Henter went on to create the screen reader JAWS (Job Access With Speech) – one of the first of its kind and arguably the most popular screen reader today. Early screen readers allowed visually impaired people to use their own command-line computers running Microsoft DOS. An external speech synthesiser read out the different textual elements on the screen. Without graphics, the text was easy to parse into speech.
Adding the human touch
The challenge came in the 1990s when companies moved over to graphical computers with Windows and mice, which didn’t work with existing command-line screen readers. “A lot of blind people were going to lose their jobs if somebody didn’t come up with a solution for Microsoft Windows,” Henter remembers. So in 1991, he and his team began developing a version of JAWS for Windows.
“The Windows product did take at least four years to develop – maybe five – and when we finally released it in January of 1995, you could read Windows with it, but it wasn't a terrific product, but it was better than whatever else was around.”
Since then, screen readers have improved exponentially, allowing people to use their phones, browse Instagram and listen to articles at extraordinary speeds. This is mostly done using formant synthesis, which replicates the sound frequencies humans make while remaining comprehensible. Most speech synthesisers still use concatenative synthesis, but more recently, speech synthesisers like Alexa and Siri have begun using artificial intelligence and neural networks to speak words with inflection based on context.
Visually impaired people now have a choice of how they want their screen reader to sound. Speech synthesisers have never sounded more human. And with voices like Alex, they’re even synthesising breathing.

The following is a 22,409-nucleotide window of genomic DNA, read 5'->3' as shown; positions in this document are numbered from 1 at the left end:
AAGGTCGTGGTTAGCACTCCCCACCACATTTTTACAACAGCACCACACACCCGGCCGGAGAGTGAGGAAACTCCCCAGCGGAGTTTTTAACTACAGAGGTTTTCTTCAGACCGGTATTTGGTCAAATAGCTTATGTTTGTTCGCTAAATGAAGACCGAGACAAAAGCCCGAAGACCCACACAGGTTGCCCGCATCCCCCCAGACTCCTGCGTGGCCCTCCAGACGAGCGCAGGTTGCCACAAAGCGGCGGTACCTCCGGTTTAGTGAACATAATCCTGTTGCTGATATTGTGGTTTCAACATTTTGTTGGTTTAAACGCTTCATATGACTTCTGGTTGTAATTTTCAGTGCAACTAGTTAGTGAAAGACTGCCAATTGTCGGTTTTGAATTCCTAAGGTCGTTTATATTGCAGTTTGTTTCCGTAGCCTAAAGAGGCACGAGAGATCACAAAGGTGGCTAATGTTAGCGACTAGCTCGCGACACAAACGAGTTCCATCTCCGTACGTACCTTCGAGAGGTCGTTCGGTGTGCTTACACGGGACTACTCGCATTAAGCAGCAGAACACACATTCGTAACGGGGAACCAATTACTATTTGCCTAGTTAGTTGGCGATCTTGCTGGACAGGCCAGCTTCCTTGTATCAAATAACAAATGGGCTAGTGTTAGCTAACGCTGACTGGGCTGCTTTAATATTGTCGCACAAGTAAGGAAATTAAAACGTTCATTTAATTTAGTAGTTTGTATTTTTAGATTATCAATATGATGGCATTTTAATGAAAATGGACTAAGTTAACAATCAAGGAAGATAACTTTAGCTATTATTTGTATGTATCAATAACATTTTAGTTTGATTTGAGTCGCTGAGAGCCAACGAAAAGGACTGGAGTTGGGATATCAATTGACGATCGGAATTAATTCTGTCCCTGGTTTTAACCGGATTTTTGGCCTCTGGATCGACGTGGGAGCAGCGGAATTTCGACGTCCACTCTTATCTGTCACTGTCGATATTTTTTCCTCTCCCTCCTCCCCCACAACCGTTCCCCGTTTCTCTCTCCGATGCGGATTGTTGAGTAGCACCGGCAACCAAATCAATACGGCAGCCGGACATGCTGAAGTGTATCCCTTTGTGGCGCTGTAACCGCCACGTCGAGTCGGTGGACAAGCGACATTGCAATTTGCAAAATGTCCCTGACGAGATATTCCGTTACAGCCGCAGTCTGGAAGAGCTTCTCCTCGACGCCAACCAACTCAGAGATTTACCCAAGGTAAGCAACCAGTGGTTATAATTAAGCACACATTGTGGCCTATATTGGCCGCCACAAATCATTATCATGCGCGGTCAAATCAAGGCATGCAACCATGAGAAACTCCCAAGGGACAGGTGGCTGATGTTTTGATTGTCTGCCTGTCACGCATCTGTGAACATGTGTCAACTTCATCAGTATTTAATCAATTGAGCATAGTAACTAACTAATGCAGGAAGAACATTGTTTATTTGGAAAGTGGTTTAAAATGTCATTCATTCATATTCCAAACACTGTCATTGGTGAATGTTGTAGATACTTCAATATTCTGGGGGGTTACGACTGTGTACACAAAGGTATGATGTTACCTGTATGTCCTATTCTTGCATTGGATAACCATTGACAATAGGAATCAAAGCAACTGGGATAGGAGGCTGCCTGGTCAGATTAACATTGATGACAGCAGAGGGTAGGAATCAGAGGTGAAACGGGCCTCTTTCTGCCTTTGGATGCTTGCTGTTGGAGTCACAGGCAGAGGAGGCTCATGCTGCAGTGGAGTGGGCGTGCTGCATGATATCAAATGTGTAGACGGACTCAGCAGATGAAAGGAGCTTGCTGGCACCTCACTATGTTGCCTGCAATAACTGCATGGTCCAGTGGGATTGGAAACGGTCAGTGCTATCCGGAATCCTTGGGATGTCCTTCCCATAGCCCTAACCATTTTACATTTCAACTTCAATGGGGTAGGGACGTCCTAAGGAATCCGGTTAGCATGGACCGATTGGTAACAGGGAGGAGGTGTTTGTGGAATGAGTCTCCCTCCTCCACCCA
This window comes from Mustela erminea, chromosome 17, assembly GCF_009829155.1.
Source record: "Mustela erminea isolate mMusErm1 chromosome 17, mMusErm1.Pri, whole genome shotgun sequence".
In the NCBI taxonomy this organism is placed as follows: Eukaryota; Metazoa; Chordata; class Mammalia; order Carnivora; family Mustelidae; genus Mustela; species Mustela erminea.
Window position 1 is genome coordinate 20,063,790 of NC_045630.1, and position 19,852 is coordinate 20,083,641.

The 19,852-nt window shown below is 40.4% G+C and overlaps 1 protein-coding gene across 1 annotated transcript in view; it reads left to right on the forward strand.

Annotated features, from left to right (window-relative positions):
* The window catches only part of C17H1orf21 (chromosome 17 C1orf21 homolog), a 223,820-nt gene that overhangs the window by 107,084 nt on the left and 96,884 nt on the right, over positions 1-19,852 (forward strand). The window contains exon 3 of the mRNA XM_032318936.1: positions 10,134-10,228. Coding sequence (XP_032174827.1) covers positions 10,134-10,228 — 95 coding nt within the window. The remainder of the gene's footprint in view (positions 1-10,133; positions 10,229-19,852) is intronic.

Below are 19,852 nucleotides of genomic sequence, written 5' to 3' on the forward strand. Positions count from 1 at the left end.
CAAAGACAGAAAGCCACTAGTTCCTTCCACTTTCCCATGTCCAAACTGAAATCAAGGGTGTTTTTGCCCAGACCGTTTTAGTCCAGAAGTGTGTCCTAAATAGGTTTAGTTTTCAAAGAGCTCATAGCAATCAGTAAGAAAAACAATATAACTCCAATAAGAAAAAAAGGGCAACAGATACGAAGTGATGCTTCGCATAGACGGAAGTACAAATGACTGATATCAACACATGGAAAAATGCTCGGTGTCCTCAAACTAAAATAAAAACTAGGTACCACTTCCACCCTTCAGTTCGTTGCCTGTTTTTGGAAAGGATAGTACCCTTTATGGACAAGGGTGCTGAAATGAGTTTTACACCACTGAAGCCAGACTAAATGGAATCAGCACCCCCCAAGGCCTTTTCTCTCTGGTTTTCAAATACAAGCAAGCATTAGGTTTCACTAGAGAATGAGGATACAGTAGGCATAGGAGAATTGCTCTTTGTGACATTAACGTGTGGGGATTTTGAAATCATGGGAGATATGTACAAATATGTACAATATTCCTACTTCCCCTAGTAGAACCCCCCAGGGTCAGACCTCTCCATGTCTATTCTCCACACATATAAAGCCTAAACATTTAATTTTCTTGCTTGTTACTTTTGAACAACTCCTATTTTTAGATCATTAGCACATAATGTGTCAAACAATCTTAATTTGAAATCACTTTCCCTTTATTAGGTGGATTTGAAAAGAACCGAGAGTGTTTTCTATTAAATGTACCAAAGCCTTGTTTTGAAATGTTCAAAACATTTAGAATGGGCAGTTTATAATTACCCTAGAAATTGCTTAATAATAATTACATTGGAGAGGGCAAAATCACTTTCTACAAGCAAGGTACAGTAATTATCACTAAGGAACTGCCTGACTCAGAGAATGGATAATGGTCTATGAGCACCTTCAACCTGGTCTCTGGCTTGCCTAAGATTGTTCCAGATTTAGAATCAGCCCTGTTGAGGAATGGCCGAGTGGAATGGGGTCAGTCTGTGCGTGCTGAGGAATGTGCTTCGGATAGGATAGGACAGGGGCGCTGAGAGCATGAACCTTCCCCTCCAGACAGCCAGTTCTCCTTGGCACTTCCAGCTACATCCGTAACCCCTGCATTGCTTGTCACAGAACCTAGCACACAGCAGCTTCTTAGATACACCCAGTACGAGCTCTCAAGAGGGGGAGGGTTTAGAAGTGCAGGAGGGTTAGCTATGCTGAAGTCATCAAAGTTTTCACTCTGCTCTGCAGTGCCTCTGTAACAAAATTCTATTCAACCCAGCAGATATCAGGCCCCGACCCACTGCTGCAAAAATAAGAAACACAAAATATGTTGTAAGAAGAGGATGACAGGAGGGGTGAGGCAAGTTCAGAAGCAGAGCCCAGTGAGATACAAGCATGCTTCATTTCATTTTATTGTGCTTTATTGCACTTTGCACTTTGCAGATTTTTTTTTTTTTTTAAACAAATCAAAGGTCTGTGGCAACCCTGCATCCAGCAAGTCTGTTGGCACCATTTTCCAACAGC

“All of this is totally mainstream now,” says Robin Christopherson, Head of Digital Inclusion at technology-access charity AbilityNet, and a screen-reader user himself. “But it’s because of the needs of the disabled community that they were developed in the first place.” Without the work of blind pioneers like Henter, we wouldn’t have the high-quality speech synthesis that everyone enjoys today.
About the contributors
Alex is a tech and culture journalist. He is currently tinkering with gadgets and writing about them for the Independent. You may have previously seen his work in the Guardian, Wired and Logic magazine. When he’s not complaining about his struggles with accessibility, you’ll likely find him in a cinema somewhere, attempting to watch the latest science-fiction film.
Ian Treherne was born deaf. His degenerative eye condition, which by default naturally cropped the world around him, gave him a unique eye for capturing moments in time. Using photography as a tool, a form of compensation for his lack of sight, Ian is able to utilise the lens of the camera, rather than his own, to sensitively capture the beauty and distortion of the world around him, which he is unable to see. Ian Treherne is an ambassador for the charity Sense, has worked on large projects about the Paralympics with Channel 4 and has been mentored by photographer Rankin.